Matt Abbott releases his brand new single, I Love This City on 31st May, through Mercury Records.
I Love This City is a drive time friendly blitz of hefty baselines and shimmering guitars that draws reference to both New Order and The Temper Trap. Lyrically though, Abbott is coming from a darker place. "I stopped writing love songs," he says.
"I wanted to write about what was happening in my life. When I came back to Wakefield after a year of being away, so many pubs and shops had shut down and loads of buildings knocked down. But I still loved the place, which is where the lyrics come from”.
Singer songwriter, Matt Abbott has already negotiated a tricky road to pop success over the past 18 months. As one half of the duo, Skint And Demoralised he scored a deal with Mercury and recorded Love, And Other Catastrophes in 2009, a debut album that swung with groovesome brass and heavyweight pop hooks. Much of the summer was spent playing heart bruised love songs in front of charmed festival audiences.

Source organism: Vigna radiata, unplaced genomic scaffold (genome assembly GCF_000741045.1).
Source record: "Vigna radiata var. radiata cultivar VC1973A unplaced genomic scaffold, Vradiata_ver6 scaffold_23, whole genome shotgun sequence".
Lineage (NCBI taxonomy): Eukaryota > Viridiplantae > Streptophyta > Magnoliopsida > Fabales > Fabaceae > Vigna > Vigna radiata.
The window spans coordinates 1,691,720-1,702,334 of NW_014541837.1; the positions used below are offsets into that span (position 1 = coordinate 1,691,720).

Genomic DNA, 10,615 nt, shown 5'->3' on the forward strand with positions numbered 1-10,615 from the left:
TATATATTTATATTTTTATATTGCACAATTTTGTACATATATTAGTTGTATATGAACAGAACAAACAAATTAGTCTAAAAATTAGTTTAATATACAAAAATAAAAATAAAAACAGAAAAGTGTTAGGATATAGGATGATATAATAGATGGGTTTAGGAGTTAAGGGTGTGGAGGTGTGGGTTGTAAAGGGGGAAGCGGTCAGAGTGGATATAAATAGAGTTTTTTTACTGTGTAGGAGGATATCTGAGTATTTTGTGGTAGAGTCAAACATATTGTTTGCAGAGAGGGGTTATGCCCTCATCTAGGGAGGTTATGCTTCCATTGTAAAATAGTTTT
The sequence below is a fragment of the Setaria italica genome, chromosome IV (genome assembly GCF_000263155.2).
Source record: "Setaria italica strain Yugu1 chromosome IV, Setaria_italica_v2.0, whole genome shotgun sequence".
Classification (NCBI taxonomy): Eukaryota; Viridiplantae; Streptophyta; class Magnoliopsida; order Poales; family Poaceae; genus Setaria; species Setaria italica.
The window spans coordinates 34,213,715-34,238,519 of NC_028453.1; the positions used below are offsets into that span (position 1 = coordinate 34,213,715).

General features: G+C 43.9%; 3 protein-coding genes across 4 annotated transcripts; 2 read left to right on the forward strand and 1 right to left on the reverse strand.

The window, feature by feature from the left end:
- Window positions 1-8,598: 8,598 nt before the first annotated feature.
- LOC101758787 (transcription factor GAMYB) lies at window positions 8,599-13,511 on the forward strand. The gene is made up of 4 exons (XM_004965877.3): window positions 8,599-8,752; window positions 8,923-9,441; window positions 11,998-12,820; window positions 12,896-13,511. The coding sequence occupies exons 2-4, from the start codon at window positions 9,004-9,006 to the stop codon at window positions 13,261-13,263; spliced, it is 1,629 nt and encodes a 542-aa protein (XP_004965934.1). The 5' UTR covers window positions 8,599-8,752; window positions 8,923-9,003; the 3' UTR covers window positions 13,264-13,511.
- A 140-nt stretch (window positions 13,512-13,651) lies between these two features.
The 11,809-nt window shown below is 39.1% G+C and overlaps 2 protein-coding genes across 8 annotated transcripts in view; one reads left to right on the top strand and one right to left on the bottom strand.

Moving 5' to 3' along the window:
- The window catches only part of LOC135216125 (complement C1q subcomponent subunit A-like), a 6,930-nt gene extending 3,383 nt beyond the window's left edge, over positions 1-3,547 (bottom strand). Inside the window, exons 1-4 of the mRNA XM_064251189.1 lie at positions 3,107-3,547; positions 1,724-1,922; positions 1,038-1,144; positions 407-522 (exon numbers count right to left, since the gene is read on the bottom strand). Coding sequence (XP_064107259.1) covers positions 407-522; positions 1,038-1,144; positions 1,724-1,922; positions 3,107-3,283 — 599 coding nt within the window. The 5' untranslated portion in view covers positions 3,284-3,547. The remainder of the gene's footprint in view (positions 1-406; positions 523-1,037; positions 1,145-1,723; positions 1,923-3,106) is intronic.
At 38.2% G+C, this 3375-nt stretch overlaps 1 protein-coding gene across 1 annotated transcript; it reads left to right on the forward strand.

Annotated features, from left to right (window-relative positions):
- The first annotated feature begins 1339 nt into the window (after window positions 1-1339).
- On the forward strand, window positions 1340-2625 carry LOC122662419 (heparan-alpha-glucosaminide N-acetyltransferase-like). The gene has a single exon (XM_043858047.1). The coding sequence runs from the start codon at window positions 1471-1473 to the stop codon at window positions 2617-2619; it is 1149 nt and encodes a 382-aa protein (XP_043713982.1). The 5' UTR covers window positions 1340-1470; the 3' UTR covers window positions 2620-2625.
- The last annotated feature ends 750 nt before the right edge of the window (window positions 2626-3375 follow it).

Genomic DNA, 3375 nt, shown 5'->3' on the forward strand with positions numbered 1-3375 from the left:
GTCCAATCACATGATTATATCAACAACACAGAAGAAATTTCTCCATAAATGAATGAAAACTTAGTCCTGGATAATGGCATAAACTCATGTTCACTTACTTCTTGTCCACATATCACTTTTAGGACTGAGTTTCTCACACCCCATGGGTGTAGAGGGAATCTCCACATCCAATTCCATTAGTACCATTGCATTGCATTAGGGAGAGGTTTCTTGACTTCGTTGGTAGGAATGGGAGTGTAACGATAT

Nearly a year later, Abbott was back at square one having scrapped the blueprint for Love, And Other Catastrophes. His debut single The Thrill Of Thirty Seconds had gathered critical acclaim without denting the charts. Disillusioned, broke and without an album to promote, Abbott returned home to Wakefield and began working in the local HMV.
He rediscovered his roots. What followed was a minor epiphany. "I went back to doing what I loved most," he says. "I went back to writing songs about what I knew - like living in Wakefield, growing up - rather than teenage love songs. When I was writing stuff before I was wearing cravats and listening to Scott Walker. It wasn't me. It just didn't feel right."
The duo set about remodelling their sound in 2009, writing new material along the way. What followed was a creative flush that resulted in songs that were harder, more dancier than before. They dropped the name, Skint And Demoralised. Matt Abbott was now standing by his tunes in name, too.
"It’s bigger and ballsier," says Abbott. "It's the music you could imagine blasting out of a club or a festival PA. We both loved Underworld's single Born Slippy and we started to write tracks like that."